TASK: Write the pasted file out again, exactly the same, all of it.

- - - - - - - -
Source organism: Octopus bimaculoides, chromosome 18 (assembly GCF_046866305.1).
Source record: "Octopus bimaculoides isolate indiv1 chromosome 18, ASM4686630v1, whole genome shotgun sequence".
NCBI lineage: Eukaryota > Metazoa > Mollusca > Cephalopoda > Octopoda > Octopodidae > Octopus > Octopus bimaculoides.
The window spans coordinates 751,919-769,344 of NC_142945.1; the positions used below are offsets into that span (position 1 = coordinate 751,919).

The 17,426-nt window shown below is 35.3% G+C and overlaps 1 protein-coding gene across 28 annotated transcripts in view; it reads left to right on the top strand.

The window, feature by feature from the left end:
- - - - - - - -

Source organism: Octopus bimaculoides, chromosome 18 (assembly GCF_046866305.1).
Source record: "Octopus bimaculoides isolate indiv1 chromosome 18, ASM4686630v1, whole genome shotgun sequence".
NCBI lineage: Eukaryota > Metazoa > Mollusca > Cephalopoda > Octopoda > Octopodidae > Octopus > Octopus bimaculoides.
The window spans coordinates 751,919-769,344 of NC_142945.1; the positions used below are offsets into that span (position 1 = coordinate 751,919).

The 17,426-nt window shown below is 35.3% G+C and overlaps 1 protein-coding gene across 28 annotated transcripts in view; it reads left to right on the top strand.

The window, feature by feature from the left end: